Every time a positive study about our favorite hobby is published, the gaming community rallies and news of it are spread throughout the Internet. Case in point: a study at Beth Israel Medical Center in New York was released yesterday showing that surgeons who play video games have greater operating skills. I couldn’t visit a website yesterday without seeing this posted. I could go into how the industry as a whole sometimes seems to have an inferiority complex, but that’s a topic for another day.
Of course, I’m contributing to the noise by posting it myself, but I found this quote in the CNN article noteworthy.
“Parents should not see this study as beneficial if their child is playing video games for over an hour a day,” Gentile said. “Spending that much time playing video games is not going to help their child’s chances of getting into medical school.”
Obviously being the stereotypical gamer dork and having your life dominated by gaming isn’t healthy nor recommended, but playing games for an hour a day isn’t too bad as long as you have some discipline and can set some limits. Wasn’t there a study that said the average American child watches three hours of TV daily? I would swap out those three hours of TV for an hour of gaming any day.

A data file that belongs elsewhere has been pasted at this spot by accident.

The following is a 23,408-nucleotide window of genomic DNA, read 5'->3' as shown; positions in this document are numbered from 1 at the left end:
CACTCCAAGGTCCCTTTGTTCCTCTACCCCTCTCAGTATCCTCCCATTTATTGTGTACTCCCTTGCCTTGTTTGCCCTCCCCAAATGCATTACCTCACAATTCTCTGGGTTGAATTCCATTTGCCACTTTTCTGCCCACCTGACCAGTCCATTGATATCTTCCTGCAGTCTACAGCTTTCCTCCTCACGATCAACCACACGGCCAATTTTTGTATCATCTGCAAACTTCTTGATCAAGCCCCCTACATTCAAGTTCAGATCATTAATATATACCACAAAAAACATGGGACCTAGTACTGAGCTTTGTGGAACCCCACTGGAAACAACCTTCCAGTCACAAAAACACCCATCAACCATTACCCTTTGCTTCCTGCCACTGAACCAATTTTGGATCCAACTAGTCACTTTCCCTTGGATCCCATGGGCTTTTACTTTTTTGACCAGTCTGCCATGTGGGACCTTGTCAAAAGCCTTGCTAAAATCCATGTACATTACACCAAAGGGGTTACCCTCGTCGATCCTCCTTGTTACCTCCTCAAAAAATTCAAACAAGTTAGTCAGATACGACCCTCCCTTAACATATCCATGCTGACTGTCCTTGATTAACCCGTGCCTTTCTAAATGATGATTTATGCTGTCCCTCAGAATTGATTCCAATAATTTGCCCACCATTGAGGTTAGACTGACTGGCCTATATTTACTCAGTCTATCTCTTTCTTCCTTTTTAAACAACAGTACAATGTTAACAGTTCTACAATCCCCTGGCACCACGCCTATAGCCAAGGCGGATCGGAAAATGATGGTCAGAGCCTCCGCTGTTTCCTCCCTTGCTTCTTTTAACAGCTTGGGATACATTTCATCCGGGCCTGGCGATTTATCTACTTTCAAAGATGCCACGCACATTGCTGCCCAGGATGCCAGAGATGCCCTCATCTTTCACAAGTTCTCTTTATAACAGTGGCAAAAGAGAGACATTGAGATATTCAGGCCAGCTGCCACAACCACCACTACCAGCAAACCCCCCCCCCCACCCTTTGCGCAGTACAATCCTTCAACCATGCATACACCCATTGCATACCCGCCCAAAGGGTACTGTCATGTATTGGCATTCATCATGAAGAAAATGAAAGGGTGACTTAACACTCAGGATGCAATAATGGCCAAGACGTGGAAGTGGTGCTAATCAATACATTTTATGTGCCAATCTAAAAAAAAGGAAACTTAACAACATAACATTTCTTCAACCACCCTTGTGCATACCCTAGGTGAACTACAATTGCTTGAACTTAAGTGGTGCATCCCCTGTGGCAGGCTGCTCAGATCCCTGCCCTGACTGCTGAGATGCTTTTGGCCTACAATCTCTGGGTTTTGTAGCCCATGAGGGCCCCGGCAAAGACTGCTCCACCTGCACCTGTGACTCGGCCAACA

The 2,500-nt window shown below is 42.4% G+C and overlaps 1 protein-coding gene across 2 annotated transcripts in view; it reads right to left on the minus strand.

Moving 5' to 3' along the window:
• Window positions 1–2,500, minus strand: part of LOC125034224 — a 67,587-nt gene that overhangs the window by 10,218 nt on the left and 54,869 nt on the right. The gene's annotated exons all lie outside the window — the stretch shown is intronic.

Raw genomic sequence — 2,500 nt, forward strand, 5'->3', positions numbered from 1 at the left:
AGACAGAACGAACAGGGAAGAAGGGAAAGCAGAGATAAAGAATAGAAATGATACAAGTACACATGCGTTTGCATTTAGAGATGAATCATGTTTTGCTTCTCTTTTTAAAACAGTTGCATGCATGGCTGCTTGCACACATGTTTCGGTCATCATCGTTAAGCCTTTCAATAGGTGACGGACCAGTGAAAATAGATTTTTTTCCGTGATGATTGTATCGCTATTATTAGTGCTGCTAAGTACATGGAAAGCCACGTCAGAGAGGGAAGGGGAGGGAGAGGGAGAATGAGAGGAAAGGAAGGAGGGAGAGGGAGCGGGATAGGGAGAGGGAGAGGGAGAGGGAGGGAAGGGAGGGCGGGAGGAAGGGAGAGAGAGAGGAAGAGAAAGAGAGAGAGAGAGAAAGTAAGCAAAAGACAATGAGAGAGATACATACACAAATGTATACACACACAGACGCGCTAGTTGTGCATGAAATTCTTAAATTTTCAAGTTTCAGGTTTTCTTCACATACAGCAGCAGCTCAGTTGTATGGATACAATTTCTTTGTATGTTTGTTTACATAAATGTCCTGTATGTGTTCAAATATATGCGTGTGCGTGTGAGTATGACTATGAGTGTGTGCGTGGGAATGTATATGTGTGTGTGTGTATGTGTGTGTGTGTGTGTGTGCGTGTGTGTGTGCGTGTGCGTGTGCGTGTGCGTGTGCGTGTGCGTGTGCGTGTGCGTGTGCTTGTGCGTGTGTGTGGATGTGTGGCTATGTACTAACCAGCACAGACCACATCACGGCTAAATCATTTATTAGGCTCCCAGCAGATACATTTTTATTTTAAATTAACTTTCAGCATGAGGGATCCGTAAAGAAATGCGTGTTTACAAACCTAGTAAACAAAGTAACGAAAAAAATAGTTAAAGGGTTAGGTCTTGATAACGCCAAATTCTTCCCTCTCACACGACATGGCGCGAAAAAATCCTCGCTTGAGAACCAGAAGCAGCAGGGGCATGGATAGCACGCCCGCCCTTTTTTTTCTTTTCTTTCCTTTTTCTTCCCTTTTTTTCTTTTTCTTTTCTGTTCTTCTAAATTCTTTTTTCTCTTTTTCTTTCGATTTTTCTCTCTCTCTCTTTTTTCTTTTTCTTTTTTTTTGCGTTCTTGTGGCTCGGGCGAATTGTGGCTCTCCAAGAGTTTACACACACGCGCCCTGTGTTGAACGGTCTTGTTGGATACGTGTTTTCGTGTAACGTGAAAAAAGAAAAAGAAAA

Oddly enough, I have found that gaming contributed in some way to helping me get into medical school. In a couple of my interviews, the topic was addressed directly as my interviewers found it interesting (I had mentioned my involvement with GamerFeed / GameDaily in the AMCAS application). But more importantly, gaming kept me sane during times of extreme stress with classes and tests so that I didn’t have a meltdown in college. Forget the apple; gaming an hour a day keeps the psychiatrist away.